The Christian life is not an ascetic life, but a life in which every received pleasure draws the mind up to supreme Pleasure, Christ himself, in his resplendent beauty. Joy is fundamentally a vision of God. Edwards therefore saw what many writers and preachers today do not: that the way to cultivate joy in God’s people was not to talk about joy but to talk about God. If a New York park guide wants to help his band of tourists feel awe at the Niagara Falls, he doesn’t give a lecture on awe. He shows them the falls. If a Christian leader wants believers to feel joy in Christ, he doesn’t mainly tell them about joy. He shows them Christ. Joy sneaks unbidden in the back door.
Edwards teaches us, then, of the God-centerdness of all joy in this fallen world. He reminds us that the formula to joy is not God and _______ so much as God in _________. Christ is not one more element to fit into an already packed schedule – one more item on a growing grocery list of priorities. Knowing Christ means seeing all of life in a new way, with new glasses. Jesus Christ gives meaning to all priorities, not only heading the list but coloring every one with new and exciting meaning. To become a Christian is to make all of life sacramental.
Dane Ortlund, Edwards on the Christian Life (pg. 77).
The more a true saint loves God with a gracious love, the more he desires to love him, and the more uneasy is he at his want of love to him; the more he hates sin, the more he desires to hate it, and laments that he has so much remaining love to it; the more he mourns for sin, the more he longs to mourn; the more his heart is broken, the more he desires it should be broke: the more he thirsts and longs after God and holiness, the more he longs to long, and breathe out his very soul in longings after God. The kindling and raising of gracious affections is like kindling a flame; the higher it is raised, the more ardent it is; and the more it burns, the more vehemently does it tend and seek to burn.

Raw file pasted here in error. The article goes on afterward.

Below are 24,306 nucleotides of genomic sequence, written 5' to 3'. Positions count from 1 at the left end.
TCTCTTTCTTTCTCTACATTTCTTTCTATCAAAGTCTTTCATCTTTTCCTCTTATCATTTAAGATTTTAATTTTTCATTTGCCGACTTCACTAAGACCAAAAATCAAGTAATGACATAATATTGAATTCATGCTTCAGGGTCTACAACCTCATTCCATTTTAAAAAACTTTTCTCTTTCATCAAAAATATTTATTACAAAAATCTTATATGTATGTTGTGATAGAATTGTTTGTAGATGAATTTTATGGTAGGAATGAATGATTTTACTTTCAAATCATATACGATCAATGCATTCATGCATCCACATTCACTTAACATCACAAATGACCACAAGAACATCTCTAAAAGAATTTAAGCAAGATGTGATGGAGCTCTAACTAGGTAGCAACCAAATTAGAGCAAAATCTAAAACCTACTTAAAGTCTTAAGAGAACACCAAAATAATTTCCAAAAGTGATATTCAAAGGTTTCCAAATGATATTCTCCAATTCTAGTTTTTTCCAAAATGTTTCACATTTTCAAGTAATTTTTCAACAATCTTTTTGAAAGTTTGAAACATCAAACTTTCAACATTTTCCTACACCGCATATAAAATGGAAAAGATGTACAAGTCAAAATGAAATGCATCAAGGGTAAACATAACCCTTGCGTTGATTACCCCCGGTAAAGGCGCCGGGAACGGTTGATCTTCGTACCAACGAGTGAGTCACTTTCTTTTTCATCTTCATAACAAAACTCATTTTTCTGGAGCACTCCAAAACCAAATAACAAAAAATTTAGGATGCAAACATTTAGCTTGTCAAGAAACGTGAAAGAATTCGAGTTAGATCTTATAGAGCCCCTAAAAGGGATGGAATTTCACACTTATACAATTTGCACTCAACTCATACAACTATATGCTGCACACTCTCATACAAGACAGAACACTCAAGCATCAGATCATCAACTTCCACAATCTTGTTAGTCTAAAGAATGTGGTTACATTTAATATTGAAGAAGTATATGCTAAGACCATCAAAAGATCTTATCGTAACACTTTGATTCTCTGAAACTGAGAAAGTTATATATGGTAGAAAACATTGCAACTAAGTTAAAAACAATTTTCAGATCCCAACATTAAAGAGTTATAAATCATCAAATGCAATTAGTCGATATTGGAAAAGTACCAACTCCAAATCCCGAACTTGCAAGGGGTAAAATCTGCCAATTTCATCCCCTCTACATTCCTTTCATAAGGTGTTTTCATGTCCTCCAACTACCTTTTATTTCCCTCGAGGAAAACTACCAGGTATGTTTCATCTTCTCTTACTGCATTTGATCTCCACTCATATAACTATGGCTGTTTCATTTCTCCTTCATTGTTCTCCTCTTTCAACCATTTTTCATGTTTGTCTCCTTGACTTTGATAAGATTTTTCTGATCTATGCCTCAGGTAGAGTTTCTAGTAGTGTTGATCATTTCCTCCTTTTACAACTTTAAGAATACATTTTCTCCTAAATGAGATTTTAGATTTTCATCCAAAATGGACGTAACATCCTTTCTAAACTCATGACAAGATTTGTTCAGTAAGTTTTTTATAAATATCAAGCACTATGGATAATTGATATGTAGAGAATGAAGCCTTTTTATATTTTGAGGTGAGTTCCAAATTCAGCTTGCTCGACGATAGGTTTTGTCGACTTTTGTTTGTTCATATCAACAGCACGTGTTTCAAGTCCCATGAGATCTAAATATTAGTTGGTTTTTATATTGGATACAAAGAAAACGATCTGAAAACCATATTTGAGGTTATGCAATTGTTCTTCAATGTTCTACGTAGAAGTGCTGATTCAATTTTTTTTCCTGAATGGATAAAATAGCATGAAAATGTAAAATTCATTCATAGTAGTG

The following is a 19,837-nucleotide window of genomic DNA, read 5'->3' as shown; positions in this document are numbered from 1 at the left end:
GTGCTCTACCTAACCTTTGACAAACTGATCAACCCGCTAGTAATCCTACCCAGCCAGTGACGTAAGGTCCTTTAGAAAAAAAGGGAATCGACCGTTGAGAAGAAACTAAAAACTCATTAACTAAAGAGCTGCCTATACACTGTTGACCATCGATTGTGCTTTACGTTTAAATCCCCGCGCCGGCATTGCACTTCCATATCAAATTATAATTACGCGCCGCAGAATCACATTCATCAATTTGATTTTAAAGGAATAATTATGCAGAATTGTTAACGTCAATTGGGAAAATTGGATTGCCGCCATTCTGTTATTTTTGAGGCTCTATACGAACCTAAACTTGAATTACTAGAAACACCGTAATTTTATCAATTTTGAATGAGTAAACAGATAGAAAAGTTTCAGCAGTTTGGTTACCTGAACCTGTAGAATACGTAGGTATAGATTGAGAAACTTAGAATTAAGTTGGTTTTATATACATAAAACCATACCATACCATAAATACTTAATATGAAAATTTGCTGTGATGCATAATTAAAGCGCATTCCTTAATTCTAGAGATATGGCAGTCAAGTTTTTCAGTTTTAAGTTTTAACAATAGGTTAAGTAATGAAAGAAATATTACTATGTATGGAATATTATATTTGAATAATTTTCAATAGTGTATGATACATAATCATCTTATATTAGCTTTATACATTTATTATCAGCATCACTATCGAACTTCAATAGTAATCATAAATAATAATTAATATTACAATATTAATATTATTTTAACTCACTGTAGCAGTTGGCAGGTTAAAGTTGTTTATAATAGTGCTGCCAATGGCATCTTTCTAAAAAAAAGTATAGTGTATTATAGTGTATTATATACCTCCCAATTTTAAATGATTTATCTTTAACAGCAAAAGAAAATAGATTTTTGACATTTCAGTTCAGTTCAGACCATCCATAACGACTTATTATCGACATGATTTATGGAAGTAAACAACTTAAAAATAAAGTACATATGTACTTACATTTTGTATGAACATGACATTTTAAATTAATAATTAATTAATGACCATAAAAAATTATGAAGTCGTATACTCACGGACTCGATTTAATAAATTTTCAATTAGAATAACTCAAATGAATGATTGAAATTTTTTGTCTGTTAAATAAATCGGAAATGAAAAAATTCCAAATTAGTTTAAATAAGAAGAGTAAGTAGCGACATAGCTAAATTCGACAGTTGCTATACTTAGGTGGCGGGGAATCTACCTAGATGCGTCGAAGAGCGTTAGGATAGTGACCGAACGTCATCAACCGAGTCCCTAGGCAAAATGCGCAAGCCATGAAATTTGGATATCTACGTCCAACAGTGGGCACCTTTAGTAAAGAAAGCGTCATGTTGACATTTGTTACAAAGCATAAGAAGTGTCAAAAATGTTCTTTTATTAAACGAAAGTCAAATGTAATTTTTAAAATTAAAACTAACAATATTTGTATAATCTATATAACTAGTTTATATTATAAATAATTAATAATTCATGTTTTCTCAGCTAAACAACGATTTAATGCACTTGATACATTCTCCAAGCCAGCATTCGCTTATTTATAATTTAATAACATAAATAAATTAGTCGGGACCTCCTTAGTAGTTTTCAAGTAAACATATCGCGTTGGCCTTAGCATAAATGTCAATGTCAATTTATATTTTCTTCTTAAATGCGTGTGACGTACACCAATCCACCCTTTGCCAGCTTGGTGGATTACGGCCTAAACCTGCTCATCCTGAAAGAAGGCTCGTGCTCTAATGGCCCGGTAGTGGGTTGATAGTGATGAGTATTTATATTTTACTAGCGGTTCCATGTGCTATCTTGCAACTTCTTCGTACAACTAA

Jonathan Edwards, The Religious Affections (pg.303).
He who has no religious affection is in a state of spiritual death, and is wholly destitute of the powerful, quickening, saving influences of the Spirit of God upon his heart. As there is no true religion where there is nothing else but affection, so there is no true religion where there is no religious affection…If the great things of religion are rightly understood, they will affect the heart. The reason why men are not affected by such infinitely great, important, glorious, and wonderful things, as they often hear and read of in the Word of God, is, undoubtedly, because they are blind; if they were not so, it would be impossible, and utterly inconsistent with human nature, that their hearts should be otherwise than strongly impressed, and greatly moved by such things.
Jonathan Edwards, The Religious Affections (pgs. 49-50)